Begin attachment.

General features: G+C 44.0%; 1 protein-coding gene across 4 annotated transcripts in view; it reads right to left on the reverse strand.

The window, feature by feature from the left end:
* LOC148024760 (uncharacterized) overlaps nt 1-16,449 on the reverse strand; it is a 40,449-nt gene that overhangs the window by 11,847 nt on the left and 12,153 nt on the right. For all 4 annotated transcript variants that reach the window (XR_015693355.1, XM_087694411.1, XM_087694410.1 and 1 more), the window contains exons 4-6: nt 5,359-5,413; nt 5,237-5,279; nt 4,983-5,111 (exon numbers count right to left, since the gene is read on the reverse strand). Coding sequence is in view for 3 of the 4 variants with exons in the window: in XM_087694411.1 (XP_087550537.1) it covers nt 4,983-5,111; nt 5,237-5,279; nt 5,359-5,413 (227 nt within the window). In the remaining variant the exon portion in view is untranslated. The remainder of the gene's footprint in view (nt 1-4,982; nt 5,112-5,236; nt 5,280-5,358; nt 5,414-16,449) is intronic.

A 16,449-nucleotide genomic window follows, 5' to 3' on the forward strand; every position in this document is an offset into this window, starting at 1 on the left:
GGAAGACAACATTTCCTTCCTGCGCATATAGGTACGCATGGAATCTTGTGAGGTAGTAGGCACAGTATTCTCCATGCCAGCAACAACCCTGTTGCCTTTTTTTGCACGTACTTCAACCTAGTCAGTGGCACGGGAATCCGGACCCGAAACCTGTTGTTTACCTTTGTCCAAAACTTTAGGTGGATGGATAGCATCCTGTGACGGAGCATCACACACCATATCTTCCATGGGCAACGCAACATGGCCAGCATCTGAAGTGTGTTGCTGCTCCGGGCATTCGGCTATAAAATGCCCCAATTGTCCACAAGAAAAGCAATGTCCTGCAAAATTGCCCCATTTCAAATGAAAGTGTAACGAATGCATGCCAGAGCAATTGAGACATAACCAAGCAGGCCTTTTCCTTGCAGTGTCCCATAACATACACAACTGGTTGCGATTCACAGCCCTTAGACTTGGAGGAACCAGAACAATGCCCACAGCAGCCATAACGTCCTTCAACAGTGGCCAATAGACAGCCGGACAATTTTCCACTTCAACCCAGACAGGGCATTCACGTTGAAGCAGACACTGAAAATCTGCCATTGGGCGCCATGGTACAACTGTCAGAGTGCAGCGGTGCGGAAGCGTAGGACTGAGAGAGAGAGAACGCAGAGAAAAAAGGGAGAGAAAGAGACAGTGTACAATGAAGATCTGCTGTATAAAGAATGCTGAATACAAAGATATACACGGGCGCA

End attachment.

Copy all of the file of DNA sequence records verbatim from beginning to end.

General features: G+C 44.0%; 1 protein-coding gene across 4 annotated transcripts in view; it reads right to left on the reverse strand.

The window, feature by feature from the left end:
* LOC148024760 (uncharacterized) overlaps nt 1-16,449 on the reverse strand; it is a 40,449-nt gene that overhangs the window by 11,847 nt on the left and 12,153 nt on the right. For all 4 annotated transcript variants that reach the window (XR_015693355.1, XM_087694411.1, XM_087694410.1 and 1 more), the window contains exons 4-6: nt 5,359-5,413; nt 5,237-5,279; nt 4,983-5,111 (exon numbers count right to left, since the gene is read on the reverse strand). Coding sequence is in view for 3 of the 4 variants with exons in the window: in XM_087694411.1 (XP_087550537.1) it covers nt 4,983-5,111; nt 5,237-5,279; nt 5,359-5,413 (227 nt within the window). In the remaining variant the exon portion in view is untranslated. The remainder of the gene's footprint in view (nt 1-4,982; nt 5,112-5,236; nt 5,280-5,358; nt 5,414-16,449) is intronic.

A 16,449-nucleotide genomic window follows, 5' to 3' on the forward strand; every position in this document is an offset into this window, starting at 1 on the left:
GGAAGACAACATTTCCTTCCTGCGCATATAGGTACGCATGGAATCTTGTGAGGTAGTAGGCACAGTATTCTCCATGCCAGCAACAACCCTGTTGCCTTTTTTTGCACGTACTTCAACCTAGTCAGTGGCACGGGAATCCGGACCCGAAACCTGTTGTTTACCTTTGTCCAAAACTTTAGGTGGATGGATAGCATCCTGTGACGGAGCATCACACACCATATCTTCCATGGGCAACGCAACATGGCCAGCATCTGAAGTGTGTTGCTGCTCCGGGCATTCGGCTATAAAATGCCCCAATTGTCCACAAGAAAAGCAATGTCCTGCAAAATTGCCCCATTTCAAATGAAAGTGTAACGAATGCATGCCAGAGCAATTGAGACATAACCAAGCAGGCCTTTTCCTTGCAGTGTCCCATAACATACACAACTGGTTGCGATTCACAGCCCTTAGACTTGGAGGAACCAGAACAATGCCCACAGCAGCCATAACGTCCTTCAACAGTGGCCAATAGACAGCCGGACAATTTTCCACTTCAACCCAGACAGGGCATTCACGTTGAAGCAGACACTGAAAATCTGCCATTGGGCGCCATGGTACAACTGTCAGAGTGCAGCGGTGCGGAAGCGTAGGACTGAGAGAGAGAGAACGCAGAGAAAAAAGGGAGAGAAAGAGACAGTGTACAATGAAGATCTGCTGTATAAAGAATGCTGAATACAAAGATATACACGGGCGCA